Each year, more than one million Americans are diagnosed with adult-onset diabetes mellitus, also known as type 2 diabetes. The new diagnosis comes with a long list of potential complications: high blood pressure, nerve damage, kidney disease, stroke, glaucoma and more. But for African Americans and Latinos, a diagnosis of diabetes after age 50 may also come with a more than threefold risk for developing pancreatic cancer, according to a new study led by the Keck School of Medicine of USC published today in the Journal of the National Cancer Institute.
“There are very few studies on diabetes and pancreatic cancer that include Latinos and African Americans,” says the study’s lead author V. Wendy Setiawan, PhD, associate professor of preventive medicine at the Keck School. “Both groups have a high rate of diabetes, and African Americans, in particular, have a higher risk of developing pancreatic cancer relative to other racial/ethnic groups. Because most people with pancreatic cancer are diagnosed at a late stage, the five-year survival rate is low — about 8 percent. Identifying people who are at high risk early on could potentially save their lives.”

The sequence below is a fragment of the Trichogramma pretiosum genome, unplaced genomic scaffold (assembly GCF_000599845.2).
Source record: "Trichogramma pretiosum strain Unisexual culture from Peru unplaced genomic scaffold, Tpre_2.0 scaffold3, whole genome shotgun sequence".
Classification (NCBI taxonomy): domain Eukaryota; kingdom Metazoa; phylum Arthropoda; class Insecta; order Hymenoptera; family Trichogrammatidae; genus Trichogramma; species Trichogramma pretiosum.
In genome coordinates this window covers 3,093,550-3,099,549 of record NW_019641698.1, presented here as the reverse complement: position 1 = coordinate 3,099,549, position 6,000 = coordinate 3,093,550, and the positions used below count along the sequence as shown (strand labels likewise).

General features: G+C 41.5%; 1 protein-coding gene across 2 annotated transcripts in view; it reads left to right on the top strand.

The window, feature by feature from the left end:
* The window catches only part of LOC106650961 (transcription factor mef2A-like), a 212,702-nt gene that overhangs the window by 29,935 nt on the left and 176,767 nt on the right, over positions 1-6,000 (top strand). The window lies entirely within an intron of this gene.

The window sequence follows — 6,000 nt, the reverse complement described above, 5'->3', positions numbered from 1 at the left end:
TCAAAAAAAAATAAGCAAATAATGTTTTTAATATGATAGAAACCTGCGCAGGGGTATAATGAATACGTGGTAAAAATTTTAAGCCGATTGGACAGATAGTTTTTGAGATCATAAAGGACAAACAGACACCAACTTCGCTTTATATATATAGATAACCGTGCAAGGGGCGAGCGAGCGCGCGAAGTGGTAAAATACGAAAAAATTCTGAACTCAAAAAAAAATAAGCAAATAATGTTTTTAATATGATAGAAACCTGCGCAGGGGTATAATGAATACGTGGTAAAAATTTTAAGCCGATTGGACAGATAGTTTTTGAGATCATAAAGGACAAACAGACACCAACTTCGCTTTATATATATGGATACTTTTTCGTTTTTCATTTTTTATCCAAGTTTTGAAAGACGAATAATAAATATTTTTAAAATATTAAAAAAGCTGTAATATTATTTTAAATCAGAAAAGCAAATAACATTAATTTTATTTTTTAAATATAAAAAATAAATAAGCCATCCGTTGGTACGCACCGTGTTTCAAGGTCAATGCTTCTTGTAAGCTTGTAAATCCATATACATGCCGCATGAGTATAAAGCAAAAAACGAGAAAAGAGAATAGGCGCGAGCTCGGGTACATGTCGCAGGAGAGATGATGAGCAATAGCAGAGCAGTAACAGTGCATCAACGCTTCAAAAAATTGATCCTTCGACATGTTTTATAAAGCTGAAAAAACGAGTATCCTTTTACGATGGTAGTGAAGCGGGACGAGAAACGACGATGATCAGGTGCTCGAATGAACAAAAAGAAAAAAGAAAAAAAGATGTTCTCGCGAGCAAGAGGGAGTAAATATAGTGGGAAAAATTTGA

Symptoms of pancreatic cancer typically present when the disease is in its later stages, and no screening methods currently exist.
Diabetes is a major problem for people around the world, and as the years go on, technology continues to advance to help diabetics. From insulin pump systems to companies offering cash when you sell diabetic test strips, the diabetes industry continues to grow, with more and more people now being diagnosed.
In this article, we discuss the connection between diabetes diagnosis and signs of early pancreatic cancer.
Using prospective data from approximately 49,000 African Americans and Latinos, the researchers found that people who were diagnosed with diabetes between the ages of 65 and 85 were more likely to develop pancreatic cancer within three years as compared with people without diabetes. The data showed that Latinos were four times more likely to develop pancreatic cancer within three years of a diabetes diagnosis, and African Americans were three times more likely.
The research team also looked at whether late-onset diabetes was associated with breast, prostate or colorectal cancer, and no association was found.
“What we found is that, yes, diabetes is associated with pancreatic cancer in African Americans and Latinos, but we also discovered that there is a different type of diabetes here, a late-onset diabetes that’s associated with developing pancreatic cancer within 36 months. The evidence suggests that late-onset diabetes may be an early sign of pancreatic cancer,” Setiawan says.
Late-onset diabetes may be a useful marker for pancreatic cancer, she adds, providing an opportunity to screen high-risk groups with new tools such as liquid biopsy, which is a test that looks for cancer cells or DNA from cancer cells in the blood.
“Pancreatic cancer is a rare disease, but if you are diagnosed with late-onset diabetes, have a conversation with your clinician about your individual risk,” Setiawan says. “Early intervention could improve survival.”